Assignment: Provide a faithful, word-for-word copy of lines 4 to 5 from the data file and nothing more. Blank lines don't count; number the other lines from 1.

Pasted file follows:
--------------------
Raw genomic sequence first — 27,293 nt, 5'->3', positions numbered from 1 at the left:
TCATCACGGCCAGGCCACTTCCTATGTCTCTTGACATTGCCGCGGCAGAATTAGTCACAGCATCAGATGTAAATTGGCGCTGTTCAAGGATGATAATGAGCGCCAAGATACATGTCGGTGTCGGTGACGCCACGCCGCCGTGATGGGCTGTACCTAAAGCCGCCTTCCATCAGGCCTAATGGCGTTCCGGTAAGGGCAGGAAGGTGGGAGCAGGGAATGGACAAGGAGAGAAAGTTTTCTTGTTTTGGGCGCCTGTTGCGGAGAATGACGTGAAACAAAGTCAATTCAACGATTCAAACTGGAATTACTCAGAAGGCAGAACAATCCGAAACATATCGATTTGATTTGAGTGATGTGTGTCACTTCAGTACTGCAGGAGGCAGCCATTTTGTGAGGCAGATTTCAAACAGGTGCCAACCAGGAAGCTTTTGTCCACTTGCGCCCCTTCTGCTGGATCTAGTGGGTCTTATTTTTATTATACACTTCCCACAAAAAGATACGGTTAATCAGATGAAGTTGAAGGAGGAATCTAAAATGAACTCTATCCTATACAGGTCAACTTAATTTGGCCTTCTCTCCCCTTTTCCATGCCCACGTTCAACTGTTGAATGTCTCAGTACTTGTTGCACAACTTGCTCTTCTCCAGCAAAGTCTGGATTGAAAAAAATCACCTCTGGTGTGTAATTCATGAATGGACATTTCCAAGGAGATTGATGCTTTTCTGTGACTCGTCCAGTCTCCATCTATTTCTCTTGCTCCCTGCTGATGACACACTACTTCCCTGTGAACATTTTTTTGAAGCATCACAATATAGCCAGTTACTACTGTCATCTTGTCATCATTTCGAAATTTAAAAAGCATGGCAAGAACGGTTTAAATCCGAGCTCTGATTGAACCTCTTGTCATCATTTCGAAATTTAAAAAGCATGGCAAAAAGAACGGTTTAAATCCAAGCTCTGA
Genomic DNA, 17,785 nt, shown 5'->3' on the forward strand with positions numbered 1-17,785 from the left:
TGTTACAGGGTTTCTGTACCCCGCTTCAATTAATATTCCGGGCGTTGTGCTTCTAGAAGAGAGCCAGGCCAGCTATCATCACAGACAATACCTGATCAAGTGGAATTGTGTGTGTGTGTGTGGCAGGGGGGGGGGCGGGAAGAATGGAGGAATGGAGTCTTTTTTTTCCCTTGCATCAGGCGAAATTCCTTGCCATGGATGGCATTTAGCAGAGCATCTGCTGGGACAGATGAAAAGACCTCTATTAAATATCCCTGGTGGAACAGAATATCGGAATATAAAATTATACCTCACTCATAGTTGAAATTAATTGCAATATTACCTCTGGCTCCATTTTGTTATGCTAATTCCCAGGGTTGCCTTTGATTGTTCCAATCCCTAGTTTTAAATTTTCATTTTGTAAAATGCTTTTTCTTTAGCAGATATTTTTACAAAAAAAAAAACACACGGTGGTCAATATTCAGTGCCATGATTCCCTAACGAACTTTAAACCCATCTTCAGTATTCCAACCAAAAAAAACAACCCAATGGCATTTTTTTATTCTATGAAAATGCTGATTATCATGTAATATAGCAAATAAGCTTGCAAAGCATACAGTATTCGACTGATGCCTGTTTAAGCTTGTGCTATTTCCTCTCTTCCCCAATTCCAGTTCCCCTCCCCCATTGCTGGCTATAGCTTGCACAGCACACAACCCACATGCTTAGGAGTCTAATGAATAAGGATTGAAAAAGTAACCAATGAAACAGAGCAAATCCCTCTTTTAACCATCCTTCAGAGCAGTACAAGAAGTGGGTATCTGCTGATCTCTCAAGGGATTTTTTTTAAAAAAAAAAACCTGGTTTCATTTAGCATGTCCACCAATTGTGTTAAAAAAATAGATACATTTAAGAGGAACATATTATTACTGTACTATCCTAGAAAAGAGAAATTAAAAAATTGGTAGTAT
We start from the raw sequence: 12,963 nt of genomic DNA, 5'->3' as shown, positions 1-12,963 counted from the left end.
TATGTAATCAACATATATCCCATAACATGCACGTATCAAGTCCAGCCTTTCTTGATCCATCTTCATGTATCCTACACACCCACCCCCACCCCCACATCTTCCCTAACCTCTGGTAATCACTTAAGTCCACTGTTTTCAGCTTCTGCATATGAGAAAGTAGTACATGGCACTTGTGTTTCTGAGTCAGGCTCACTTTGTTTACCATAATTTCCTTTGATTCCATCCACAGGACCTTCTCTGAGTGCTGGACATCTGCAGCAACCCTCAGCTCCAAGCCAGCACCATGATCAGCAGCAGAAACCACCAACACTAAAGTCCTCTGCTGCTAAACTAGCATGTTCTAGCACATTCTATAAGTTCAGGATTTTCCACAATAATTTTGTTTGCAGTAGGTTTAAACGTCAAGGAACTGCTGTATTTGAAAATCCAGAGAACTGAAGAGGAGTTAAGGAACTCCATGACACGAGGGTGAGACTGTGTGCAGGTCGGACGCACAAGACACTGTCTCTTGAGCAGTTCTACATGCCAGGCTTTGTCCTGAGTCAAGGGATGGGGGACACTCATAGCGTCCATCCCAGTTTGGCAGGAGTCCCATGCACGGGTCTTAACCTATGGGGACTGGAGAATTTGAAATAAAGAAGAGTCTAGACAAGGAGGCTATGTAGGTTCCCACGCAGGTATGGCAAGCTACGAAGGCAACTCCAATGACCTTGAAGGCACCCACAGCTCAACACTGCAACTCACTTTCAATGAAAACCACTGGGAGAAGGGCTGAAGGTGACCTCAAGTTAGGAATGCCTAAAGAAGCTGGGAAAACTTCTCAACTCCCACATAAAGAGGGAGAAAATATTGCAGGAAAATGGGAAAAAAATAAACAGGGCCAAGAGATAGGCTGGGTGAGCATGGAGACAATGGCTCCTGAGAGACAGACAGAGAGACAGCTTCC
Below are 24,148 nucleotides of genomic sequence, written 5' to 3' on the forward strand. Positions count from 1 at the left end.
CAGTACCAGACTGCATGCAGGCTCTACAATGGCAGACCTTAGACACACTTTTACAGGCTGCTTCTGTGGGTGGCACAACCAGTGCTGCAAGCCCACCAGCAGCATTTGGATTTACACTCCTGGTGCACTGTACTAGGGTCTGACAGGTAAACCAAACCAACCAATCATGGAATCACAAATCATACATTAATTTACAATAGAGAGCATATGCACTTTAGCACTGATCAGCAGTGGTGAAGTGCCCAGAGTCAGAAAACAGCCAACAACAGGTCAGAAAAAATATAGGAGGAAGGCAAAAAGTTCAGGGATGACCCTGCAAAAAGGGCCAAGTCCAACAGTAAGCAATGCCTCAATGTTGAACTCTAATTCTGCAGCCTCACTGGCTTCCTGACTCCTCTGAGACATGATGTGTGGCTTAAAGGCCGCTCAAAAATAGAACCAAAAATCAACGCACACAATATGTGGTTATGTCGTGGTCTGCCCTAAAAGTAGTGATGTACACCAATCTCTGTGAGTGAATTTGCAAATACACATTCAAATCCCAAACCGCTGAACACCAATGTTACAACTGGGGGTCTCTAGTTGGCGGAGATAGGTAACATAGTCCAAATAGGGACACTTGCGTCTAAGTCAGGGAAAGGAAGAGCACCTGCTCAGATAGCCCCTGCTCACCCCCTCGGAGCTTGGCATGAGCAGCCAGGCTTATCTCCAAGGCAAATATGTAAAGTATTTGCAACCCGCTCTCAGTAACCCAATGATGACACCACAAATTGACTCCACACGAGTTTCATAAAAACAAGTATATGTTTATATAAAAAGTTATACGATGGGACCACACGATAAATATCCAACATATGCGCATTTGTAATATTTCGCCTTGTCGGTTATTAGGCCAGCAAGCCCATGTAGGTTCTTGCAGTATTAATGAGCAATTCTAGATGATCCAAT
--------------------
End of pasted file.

TGTTACAGGGTTTCTGTACCCCGCTTCAATTAATATTCCGGGCGTTGTGCTTCTAGAAGAGAGCCAGGCCAGCTATCATCACAGACAATACCTGATCAAGTGGAATTGTGTGTGTGTGTGTGGCAGGGGGGGGGGCGGGAAGAATGGAGGAATGGAGTCTTTTTTTTCCCTTGCATCAGGCGAAATTCCTTGCCATGGATGGCATTTAGCAGAGCATCTGCTGGGACAGATGAAAAGACCTCTATTAAATATCCCTGGTGGAACAGAATATCGGAATATAAAATTATACCTCACTCATAGTTGAAATTAATTGCAATATTACCTCTGGCTCCATTTTGTTATGCTAATTCCCAGGGTTGCCTTTGATTGTTCCAATCCCTAGTTTTAAATTTTCATTTTGTAAAATGCTTTTTCTTTAGCAGATATTTTTACAAAAAAAAAAACACACGGTGGTCAATATTCAGTGCCATGATTCCCTAACGAACTTTAAACCCATCTTCAGTATTCCAACCAAAAAAAACAACCCAATGGCATTTTTTTATTCTATGAAAATGCTGATTATCATGTAATATAGCAAATAAGCTTGCAAAGCATACAGTATTCGACTGATGCCTGTTTAAGCTTGTGCTATTTCCTCTCTTCCCCAATTCCAGTTCCCCTCCCCCATTGCTGGCTATAGCTTGCACAGCACACAACCCACATGCTTAGGAGTCTAATGAATAAGGATTGAAAAAGTAACCAATGAAACAGAGCAAATCCCTCTTTTAACCATCCTTCAGAGCAGTACAAGAAGTGGGTATCTGCTGATCTCTCAAGGGATTTTTTTTAAAAAAAAAAACCTGGTTTCATTTAGCATGTCCACCAATTGTGTTAAAAAAATAGATACATTTAAGAGGAACATATTATTACTGTACTATCCTAGAAAAGAGAAATTAAAAAATTGGTAGTAT
We start from the raw sequence: 12,963 nt of genomic DNA, 5'->3' as shown, positions 1-12,963 counted from the left end.